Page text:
Positional Plagiocephaly

As we focus on newborn care here at Thrive Pediatrics, it is important that we address head shape issues or as it is known by its scientific term, Positional Plagiocephaly. Positional Plagiocephaly refers to misshaped heads due to sleeping positions.  “Plagio-” stems from the word plágios meaning “slanted” and the word “-cephaly” stems from kephalikos meaning “head.”  According to some data, it is reported to occur in about 8 percent of infants.  However, the majority of the time no specific treatment is needed because it resolves spontaneously.

Is my child at risk?

Steve SmithThere are a few risk factors.  Since 1994, the American Academy of Pediatrics and National Institute of Child Health and Development have recommended that infants sleep on their back.  This is because there is an associated risk of SIDS (Sudden Infant Death Syndrome) when infants sleep on their stomach.  After this recommendation the incidence of SIDS dropped by 50% from 1993 to 2010.  At Thrive Pediatrics we continue to recommend that infants sleep on their back to reduce the risk of SIDS.

However, since this recommendation we have seen an increase in positional plagiocephaly simply because infants lack neck and shoulder muscle tone and have large/heavy heads in proportion to their bodies.

Newborn care

Head shape issues

Another risk factor is something call Torticollis.  “Tortus-“ is latin for “crooked” and “-collum” is latin for “neck.”  Sometimes infants’ neck muscles are tight and lead to a head tilt.  This tilting can affect the head shape.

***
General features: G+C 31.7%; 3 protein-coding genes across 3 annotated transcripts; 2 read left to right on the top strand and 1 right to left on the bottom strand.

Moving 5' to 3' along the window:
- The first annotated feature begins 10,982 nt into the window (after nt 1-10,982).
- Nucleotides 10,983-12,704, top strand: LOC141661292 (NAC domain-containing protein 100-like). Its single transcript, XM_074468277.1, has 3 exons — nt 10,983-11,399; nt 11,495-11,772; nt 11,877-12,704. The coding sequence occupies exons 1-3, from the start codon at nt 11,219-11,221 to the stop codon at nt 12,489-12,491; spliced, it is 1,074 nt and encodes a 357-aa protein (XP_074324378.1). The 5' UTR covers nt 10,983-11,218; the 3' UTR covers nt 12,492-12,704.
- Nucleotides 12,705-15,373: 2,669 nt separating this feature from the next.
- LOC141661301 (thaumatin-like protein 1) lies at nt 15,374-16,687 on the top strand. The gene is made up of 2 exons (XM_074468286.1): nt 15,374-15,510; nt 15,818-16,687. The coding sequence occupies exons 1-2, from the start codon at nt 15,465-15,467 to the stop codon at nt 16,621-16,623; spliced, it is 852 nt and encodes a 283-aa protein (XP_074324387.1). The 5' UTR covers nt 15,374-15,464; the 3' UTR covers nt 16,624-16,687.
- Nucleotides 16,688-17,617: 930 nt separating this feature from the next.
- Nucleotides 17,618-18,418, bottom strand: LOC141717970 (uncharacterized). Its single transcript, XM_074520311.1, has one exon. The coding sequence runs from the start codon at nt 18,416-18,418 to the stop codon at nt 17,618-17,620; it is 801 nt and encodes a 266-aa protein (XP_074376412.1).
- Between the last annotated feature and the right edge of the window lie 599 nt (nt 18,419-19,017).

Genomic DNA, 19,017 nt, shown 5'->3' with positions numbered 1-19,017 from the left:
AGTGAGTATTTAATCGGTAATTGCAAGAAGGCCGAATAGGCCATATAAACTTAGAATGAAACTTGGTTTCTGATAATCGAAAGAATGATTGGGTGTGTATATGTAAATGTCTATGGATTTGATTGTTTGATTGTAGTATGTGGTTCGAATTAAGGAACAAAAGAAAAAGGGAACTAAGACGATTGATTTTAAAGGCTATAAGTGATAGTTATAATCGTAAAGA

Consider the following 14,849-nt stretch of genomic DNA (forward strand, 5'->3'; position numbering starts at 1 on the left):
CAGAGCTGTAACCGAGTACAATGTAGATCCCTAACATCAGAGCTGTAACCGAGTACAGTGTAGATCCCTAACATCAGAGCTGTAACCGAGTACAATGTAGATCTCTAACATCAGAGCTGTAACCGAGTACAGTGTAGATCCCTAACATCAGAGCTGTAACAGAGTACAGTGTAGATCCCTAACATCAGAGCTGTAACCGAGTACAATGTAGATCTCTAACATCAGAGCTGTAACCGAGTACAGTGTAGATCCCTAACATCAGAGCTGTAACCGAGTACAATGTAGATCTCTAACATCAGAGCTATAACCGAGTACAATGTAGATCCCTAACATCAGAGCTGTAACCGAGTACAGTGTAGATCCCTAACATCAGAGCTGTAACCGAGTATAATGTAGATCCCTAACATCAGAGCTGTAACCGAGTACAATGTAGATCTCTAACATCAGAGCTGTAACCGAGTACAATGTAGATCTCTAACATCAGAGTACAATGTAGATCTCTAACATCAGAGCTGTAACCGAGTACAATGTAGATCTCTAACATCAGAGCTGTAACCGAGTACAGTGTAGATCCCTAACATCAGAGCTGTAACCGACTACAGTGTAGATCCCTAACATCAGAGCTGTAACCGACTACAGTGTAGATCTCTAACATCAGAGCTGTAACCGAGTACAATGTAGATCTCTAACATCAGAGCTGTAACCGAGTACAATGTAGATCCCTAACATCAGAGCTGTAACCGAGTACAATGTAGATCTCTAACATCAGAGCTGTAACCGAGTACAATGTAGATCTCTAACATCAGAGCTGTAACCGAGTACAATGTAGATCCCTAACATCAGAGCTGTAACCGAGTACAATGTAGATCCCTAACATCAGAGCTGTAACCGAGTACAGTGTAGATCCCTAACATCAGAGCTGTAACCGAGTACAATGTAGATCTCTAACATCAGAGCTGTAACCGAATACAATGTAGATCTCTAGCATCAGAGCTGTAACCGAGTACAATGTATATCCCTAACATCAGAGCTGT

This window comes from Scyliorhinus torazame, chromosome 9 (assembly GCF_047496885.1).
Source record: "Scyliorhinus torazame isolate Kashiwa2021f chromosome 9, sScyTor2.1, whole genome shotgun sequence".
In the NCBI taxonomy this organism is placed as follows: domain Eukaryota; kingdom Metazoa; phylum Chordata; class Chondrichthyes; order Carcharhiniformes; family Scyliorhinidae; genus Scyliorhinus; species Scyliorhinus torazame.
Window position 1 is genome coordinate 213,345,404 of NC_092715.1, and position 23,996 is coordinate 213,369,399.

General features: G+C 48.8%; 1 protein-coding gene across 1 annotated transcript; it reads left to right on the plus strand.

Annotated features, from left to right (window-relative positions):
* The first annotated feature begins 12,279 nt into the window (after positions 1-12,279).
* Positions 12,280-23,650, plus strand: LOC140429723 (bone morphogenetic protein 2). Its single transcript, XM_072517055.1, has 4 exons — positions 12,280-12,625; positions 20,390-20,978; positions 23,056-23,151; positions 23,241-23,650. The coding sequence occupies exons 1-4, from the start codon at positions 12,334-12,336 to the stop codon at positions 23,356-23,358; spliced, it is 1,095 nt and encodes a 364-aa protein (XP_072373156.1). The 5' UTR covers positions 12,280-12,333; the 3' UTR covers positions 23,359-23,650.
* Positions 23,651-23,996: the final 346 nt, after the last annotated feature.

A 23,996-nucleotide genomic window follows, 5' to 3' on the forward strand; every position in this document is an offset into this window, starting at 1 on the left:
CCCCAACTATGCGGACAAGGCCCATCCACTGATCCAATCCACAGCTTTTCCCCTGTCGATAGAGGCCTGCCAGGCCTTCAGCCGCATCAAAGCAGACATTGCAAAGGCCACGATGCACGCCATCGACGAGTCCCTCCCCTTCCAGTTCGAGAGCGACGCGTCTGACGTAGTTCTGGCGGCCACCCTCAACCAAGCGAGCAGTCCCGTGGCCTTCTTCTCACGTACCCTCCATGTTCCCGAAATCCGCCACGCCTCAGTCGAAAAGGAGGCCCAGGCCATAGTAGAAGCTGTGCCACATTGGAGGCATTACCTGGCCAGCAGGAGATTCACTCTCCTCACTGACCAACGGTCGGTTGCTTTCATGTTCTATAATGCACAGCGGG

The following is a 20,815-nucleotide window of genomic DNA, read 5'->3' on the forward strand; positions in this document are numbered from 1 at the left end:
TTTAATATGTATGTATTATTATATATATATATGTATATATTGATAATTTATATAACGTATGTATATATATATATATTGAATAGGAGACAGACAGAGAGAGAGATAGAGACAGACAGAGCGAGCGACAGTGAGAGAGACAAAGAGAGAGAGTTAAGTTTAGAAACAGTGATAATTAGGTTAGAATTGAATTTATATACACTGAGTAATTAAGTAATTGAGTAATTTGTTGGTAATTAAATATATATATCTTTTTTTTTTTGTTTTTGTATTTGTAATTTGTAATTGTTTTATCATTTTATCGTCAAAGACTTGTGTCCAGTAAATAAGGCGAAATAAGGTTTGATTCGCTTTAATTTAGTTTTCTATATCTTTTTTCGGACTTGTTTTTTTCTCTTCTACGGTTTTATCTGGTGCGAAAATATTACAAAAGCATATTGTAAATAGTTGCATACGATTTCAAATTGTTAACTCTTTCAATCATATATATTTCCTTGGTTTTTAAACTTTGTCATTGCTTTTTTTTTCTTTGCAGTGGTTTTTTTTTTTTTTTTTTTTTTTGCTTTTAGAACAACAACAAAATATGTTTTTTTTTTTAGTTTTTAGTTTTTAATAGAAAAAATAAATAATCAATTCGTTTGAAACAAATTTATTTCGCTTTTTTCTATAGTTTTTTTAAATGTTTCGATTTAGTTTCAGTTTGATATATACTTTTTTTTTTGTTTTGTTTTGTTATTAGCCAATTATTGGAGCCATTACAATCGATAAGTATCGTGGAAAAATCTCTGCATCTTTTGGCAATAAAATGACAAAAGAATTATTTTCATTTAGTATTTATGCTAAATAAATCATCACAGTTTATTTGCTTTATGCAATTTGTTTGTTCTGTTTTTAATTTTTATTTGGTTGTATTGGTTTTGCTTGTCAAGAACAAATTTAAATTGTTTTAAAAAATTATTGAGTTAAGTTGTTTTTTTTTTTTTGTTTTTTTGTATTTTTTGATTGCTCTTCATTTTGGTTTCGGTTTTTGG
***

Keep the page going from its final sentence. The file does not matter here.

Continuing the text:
Finally, another risk factor includes prematurity simply because infants born premature are often born with a more oblong shaped head since they have less time to form a more round shaped head in the womb.

How is this treated?

Prevention is the first step.  The most important preventative treatment is “Tummy Time.”  This is an exercise you should do with your newborn during their awake times.  On a somewhat harder surface, like a carpeted floor with a blanket, lay your baby on her tummy and let her work on that neck strength.  You can also gently rotate her head to allow her to stretch and strengthen both sides of the neck. One can start Tummy Time as early as 2 weeks of age and should be done multiple times during your babies awake times of the day.

If your baby has Torticollis then we will refer you to a therapist to help teach you exercises to do with your infant for her neck.

Finally, if these measures are not working, at your baby’s 4 month wellness check, we will determine if a cranial helmet should be considered to help reshape the head.  We will make a referral to a pediatric craniofacial specialist who would assess and help decide if a helmet is needed.

Of course, if you have any concerns or questions regarding your infants head shape or anything else related to newborn care, please call us at 208-514-0203 to schedule an appointment.  We are Thrive Pediatrics, caring for Idaho’s future today.


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